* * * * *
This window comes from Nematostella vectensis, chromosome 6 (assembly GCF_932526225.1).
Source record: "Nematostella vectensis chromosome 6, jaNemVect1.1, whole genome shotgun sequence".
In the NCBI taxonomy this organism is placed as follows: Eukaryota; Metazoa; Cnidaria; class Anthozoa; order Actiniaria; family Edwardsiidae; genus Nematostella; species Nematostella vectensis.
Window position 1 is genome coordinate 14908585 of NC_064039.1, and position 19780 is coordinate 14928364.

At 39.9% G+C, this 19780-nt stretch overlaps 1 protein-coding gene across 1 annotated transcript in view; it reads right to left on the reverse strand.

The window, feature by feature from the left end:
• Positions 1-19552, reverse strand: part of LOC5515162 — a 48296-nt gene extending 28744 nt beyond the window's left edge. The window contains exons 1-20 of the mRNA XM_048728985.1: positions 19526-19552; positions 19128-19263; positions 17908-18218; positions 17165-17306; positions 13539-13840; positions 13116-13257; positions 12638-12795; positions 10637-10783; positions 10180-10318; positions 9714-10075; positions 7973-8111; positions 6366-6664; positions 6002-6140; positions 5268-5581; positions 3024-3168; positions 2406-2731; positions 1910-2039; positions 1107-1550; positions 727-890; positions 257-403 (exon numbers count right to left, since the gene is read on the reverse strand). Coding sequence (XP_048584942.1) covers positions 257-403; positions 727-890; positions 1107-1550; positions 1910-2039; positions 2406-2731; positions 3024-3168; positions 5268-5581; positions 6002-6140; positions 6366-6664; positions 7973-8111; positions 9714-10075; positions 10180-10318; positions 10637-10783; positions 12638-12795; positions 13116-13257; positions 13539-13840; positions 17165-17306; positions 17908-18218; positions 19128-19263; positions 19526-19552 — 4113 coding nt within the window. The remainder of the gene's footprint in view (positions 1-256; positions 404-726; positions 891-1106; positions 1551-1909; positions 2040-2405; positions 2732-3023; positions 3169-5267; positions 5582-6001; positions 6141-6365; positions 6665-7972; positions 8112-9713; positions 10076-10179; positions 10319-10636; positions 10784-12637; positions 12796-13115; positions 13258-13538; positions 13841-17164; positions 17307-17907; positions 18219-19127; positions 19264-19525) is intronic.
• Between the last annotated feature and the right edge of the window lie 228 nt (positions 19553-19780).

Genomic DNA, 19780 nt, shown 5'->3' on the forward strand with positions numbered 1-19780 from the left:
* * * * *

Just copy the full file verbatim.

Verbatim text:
This window comes from Nematostella vectensis, chromosome 6 (assembly GCF_932526225.1).
Source record: "Nematostella vectensis chromosome 6, jaNemVect1.1, whole genome shotgun sequence".
In the NCBI taxonomy this organism is placed as follows: Eukaryota; Metazoa; Cnidaria; class Anthozoa; order Actiniaria; family Edwardsiidae; genus Nematostella; species Nematostella vectensis.
Window position 1 is genome coordinate 14908585 of NC_064039.1, and position 19780 is coordinate 14928364.

At 39.9% G+C, this 19780-nt stretch overlaps 1 protein-coding gene across 1 annotated transcript in view; it reads right to left on the reverse strand.

The window, feature by feature from the left end:
• Positions 1-19552, reverse strand: part of LOC5515162 — a 48296-nt gene extending 28744 nt beyond the window's left edge. The window contains exons 1-20 of the mRNA XM_048728985.1: positions 19526-19552; positions 19128-19263; positions 17908-18218; positions 17165-17306; positions 13539-13840; positions 13116-13257; positions 12638-12795; positions 10637-10783; positions 10180-10318; positions 9714-10075; positions 7973-8111; positions 6366-6664; positions 6002-6140; positions 5268-5581; positions 3024-3168; positions 2406-2731; positions 1910-2039; positions 1107-1550; positions 727-890; positions 257-403 (exon numbers count right to left, since the gene is read on the reverse strand). Coding sequence (XP_048584942.1) covers positions 257-403; positions 727-890; positions 1107-1550; positions 1910-2039; positions 2406-2731; positions 3024-3168; positions 5268-5581; positions 6002-6140; positions 6366-6664; positions 7973-8111; positions 9714-10075; positions 10180-10318; positions 10637-10783; positions 12638-12795; positions 13116-13257; positions 13539-13840; positions 17165-17306; positions 17908-18218; positions 19128-19263; positions 19526-19552 — 4113 coding nt within the window. The remainder of the gene's footprint in view (positions 1-256; positions 404-726; positions 891-1106; positions 1551-1909; positions 2040-2405; positions 2732-3023; positions 3169-5267; positions 5582-6001; positions 6141-6365; positions 6665-7972; positions 8112-9713; positions 10076-10179; positions 10319-10636; positions 10784-12637; positions 12796-13115; positions 13258-13538; positions 13841-17164; positions 17307-17907; positions 18219-19127; positions 19264-19525) is intronic.
• Between the last annotated feature and the right edge of the window lie 228 nt (positions 19553-19780).

Genomic DNA, 19780 nt, shown 5'->3' on the forward strand with positions numbered 1-19780 from the left: